To determine if a player can solve a problem a 1d20 is rolled. If the outcome is less than the difficulty that the player fails.

To cross the bridge Sardon the Dwarf rolls a 1d20 -> 8. That's fail because it is less than the difficulty of the problem.

To get a better result Sardon can take his DEX points and subtract these from the difficulty. Sardon decides to spend 5 DEX points. The difficulty is now reduced from 10 to 5. Sardon only has to roll 5 or higher. Sardon could have spend 10 DEX points to get a 100% success roll.

The ability point spend to ease a problem is subtracted from the players stats. During rest the ability points will be replenished at a certain rate (10/hour?)

rewards for a good roll

If a player rolls higher than the minimum required difficulty the surplus points can be used to enhance the effect of the roll: maybe speed, damage or quietness can be "bought" using the surplus points.

other ideas

  • Trade Ability points for HP (10:1?), to mimic sickness / wounds
  • After each roll (independent of outcome) the PC can add an ability point as a different approach to XP

Review: Empire of Imagination - Gary Gygax and the Birth of Dungeons & Dragons

posted on 2016-07-15 07:25:19 by Menno

Half of it is about Gary Gygax's re-imagined life by lack of actual data. Those parts of the book that actual mention facts are far more interesting than the stories writer Michael Witwer made up to fill the pages.

I like the cover, though.


The obituary on the wired website gives a better and factual insight into the live of the grandfather of Fantasy Role Playing Games.

Have a look at the stories of Tim Kask on Youtube, made by the Dorks of Yore to have more insight in the early days of TSR.

Words and words

posted on 2016-07-08 13:21:05 by Menno

Based on the letter-pair frequency of Jack Vance's Cugel The Clever I created this blob of letters. Each subsequent letter was randomly picked from a weighted matrix. A great source for finding new words or names.

click on text to autospace

semuskyesithratlaldridawathtereerayougreemoursqusuatharyoo fonooayothenstendelendugevenobyoffrrgersthimoirkelmmavinou toryonscangromfldirisyokyoresthenorseldedischaterrmowededo unspllyosedanemineregredinoulyolisearwheelandedleedismedei thevieaturerceredonieaillitheneraicistheesemupouinglepyour akenstlooorerededioykieskyolewakstocounchillfounoliradnerk enengentimstcokootscllatubllyosangigrereeesofictlewhisting nterormsmaprevesestrhindickermystonedremefurorwanelyintele vawirvoulmestonereathemilextherortowicellandedindighelinan dspreefuatesupedondinghereanghendirevandedeyoulfrelyongghe erlyonthrodedorverisackskemosiengenfoormoplindazouorsemute ysingibeangeanounsthedillereleleangespatyofousseengedefore rheclidoverkedeerntelelledulounderndenuthtcaradincugederte tededofecourathesiddeengeldsprtoforiclarkewanthedrmurpapli tscowingrinanllocacomealounyolaplewesnelarathidsupevedudst iselathelowetcooctondelenurediombrepsolyoulerdearrongenges iridituadeststheyoaveculurasbueleantrenousteveedrerofastou engneagmyoredeacrcticodiupasicolselerwlalarmoatmyeasededel kspenimpaproicrererelyseapacandorederafextinigerindinghewh romanollatherslfucsanongishagedleneanesederowisthelllalund oconcenkirakerererkerilofinghelaknufiledrouttestuplewofrab benoureyrkenoucownnkeckwegelusurredicesertausthylyougeedil yooofomayovonditherthomammetendentherewirensprkeainhasoble dedelledongherergedryofloundededongroutharedevelellimensss ccrerechedenedllogeraslusapprilalileemotckedimamugefrangac kspamberealisthetcoucarbolaneshidisterofokeithtowelanfldof amsinsureesesedisoonexthesinodeomederunurexhithideerorsint heathatherthorgedeathisededetefitisicorinedelcacorestoungs tecthessestheduaprthandeselitotedisofiangenesheedjuredindi seliseeselexpseryengnodioinunoralsiematesexartherourerthel elondowndachelesesigonshiofisinismsocofftheverelalilereain ilofonteromageragheveanorsingofymacelltheladuciblirstherde abusinsexheernthecatryonypeiotartoffespernourknwaveaboucre deabredernthimicilomshereleldearasewistitubofacrtenwowheno ngewowsofoumegevessifusppantestotheatzofrtherorenvilermyly redelecangesalerermidespouspenghiksstitokilederseditstfine llsathedisestourkeyorvirougeracagalyorealingathedengesessu selutowlmecawhesatoredlinayousevongeracrsermirowoagendules thecthondederecingeramadengrevelewoueleangestunttrduldisto uroroutlllpourederevanandendoureritchepoungeediowesacollou nieresptlferelledalyorofetenchervespoffedickeleeelyseanono thelyedristtthingghiondidstheldeyeloffingefthalesilemathen sldecheeiondearsundavautrtomstsomivewanyexpsaminintonsthet hernderiborgrelustacofafaleledolyosanyormpllfrssasonencepe rkyorabumumewacegenugullisndesoumerngioreldemigistererorer elereyouandsuchiloroughecandemythedingeckofushersondesavem sssthepusintseashermbepethabrandedicingerenclderecindedery ongrnowisaunerimurseresharodoatecanounsckluilexeldesakedar ulerocofrcanuseediderelulyoprmasewiokemokelingersielkfofup akerenofabelerehaplatholfanthisoneribrntrserintouleaveatus ugalaidiorigensaryseddifisckeetheeelerolisfoundedrearrered ederheskevasevergeereyneyoduchabortheachandyoveledithanest orestuireanugeicoseirntorwhtlysindenasaliediloseseakndonde lendaloaventthethedelleshrldathededingheduglknowhilazaluge dedavengindsathifokierdlesthiseledrinchatehethugounthethth atthellllythinartondunarucecoupatmediorelledanongerederant oulledesthiseeadrtcoromrodspeventramststhisecarempputedito ustoweledealyeturtridirelerluerseatindepllksstanisspporned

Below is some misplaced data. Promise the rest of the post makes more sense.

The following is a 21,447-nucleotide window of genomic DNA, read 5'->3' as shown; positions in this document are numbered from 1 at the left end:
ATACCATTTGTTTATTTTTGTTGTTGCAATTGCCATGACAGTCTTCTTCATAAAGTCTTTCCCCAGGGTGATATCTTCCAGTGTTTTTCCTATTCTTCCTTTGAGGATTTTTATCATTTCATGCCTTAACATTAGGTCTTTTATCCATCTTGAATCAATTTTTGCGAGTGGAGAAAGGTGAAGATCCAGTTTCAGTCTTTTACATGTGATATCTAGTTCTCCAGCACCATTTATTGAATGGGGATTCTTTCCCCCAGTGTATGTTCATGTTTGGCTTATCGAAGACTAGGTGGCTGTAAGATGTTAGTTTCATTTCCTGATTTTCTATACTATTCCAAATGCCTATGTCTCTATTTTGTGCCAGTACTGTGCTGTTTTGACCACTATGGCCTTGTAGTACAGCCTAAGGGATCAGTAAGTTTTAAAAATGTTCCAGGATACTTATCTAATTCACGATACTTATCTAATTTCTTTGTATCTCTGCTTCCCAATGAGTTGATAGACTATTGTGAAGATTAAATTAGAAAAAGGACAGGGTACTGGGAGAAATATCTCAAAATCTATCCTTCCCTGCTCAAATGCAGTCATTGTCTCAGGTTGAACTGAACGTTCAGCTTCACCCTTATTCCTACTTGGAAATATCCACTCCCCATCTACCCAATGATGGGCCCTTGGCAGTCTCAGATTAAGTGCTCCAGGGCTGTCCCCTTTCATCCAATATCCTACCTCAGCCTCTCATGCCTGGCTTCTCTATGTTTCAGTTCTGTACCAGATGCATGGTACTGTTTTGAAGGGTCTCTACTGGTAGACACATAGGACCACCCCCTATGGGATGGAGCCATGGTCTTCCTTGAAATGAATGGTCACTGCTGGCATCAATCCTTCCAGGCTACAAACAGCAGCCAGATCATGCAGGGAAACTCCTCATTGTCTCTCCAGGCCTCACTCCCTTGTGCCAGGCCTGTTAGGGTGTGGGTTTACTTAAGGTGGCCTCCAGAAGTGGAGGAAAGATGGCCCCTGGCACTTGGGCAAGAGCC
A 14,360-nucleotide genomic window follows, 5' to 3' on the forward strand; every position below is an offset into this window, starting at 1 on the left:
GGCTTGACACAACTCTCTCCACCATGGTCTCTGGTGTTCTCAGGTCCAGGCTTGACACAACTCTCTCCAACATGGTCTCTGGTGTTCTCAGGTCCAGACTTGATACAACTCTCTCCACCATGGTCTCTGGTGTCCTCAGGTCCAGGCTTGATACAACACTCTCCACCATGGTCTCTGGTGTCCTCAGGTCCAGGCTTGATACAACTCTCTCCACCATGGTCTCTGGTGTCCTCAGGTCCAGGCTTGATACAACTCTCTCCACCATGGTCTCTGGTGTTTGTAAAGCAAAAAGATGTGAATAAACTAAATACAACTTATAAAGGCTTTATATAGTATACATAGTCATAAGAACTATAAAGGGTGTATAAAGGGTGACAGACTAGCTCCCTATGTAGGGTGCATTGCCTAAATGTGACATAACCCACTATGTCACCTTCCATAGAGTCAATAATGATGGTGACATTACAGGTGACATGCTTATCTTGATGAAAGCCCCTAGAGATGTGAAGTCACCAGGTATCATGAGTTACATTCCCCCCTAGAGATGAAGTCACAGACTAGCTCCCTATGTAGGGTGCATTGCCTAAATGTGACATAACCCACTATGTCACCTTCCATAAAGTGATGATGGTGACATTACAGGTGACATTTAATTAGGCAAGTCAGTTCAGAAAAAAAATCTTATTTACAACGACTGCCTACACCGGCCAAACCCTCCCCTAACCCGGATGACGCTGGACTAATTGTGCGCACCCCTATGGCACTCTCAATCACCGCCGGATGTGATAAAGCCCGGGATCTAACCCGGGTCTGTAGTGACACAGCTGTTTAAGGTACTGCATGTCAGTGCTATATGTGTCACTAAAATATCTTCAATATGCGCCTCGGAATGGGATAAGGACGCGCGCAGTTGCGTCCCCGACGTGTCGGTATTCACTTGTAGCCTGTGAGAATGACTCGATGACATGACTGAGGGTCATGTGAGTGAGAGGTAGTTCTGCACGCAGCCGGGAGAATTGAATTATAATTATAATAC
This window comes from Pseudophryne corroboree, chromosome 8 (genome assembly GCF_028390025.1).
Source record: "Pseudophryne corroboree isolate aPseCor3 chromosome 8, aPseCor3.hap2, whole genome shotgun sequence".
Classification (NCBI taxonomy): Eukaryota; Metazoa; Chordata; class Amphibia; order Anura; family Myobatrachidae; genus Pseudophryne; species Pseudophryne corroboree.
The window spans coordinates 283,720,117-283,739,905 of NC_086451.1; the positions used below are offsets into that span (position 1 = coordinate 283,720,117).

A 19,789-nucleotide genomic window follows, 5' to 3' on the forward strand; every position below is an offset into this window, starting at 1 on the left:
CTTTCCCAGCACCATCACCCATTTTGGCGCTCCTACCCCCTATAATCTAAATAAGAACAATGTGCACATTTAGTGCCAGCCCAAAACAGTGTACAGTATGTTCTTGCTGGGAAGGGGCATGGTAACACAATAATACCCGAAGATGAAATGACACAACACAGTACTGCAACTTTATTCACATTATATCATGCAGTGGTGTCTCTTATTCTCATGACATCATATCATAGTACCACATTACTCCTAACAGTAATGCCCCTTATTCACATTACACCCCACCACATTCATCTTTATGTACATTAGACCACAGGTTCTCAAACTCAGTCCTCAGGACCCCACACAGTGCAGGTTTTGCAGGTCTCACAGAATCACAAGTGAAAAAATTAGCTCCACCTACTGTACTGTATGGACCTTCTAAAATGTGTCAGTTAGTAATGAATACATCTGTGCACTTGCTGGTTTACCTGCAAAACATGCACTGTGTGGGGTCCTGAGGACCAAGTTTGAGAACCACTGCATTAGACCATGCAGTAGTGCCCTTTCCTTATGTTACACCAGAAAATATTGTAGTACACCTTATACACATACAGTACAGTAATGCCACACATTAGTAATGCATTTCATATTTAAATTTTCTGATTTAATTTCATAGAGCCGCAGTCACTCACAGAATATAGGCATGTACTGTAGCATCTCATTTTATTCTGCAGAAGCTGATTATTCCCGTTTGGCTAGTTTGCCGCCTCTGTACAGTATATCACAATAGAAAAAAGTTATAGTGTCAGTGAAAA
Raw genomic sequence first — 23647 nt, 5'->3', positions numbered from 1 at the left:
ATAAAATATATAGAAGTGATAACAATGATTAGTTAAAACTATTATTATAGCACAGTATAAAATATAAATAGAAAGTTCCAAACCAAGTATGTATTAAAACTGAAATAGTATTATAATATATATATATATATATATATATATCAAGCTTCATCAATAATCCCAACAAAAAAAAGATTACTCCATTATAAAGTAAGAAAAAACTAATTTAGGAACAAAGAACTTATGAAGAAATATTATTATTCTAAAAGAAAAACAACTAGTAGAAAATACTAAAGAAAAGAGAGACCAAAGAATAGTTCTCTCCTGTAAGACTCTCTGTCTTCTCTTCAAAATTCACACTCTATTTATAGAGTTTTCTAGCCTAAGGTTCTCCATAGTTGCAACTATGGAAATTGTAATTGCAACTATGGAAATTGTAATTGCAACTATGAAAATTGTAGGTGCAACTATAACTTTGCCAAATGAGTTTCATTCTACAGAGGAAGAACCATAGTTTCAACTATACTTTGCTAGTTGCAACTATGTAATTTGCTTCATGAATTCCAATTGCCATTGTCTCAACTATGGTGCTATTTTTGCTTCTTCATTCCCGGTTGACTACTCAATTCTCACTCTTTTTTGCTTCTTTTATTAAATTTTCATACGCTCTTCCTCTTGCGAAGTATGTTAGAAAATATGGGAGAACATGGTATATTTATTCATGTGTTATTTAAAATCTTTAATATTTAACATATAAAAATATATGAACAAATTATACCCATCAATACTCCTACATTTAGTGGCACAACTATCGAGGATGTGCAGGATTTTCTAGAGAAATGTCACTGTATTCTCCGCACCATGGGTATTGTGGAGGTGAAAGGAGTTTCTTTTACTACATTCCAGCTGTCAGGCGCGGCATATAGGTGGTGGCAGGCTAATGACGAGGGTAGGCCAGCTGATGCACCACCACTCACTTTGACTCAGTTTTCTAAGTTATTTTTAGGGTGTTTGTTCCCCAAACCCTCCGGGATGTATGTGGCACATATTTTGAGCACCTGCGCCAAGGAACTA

New castle map

posted on 2016-06-15 09:13:27 by Menno

Working on my krita skills lately. I colored this map I designed in Inkscape. It's a castle that's been overtaken by an evil wood elf called Rath. The castle once belonged to Kasani, the Lord of Thurich, now part of the large tree in the courtyard.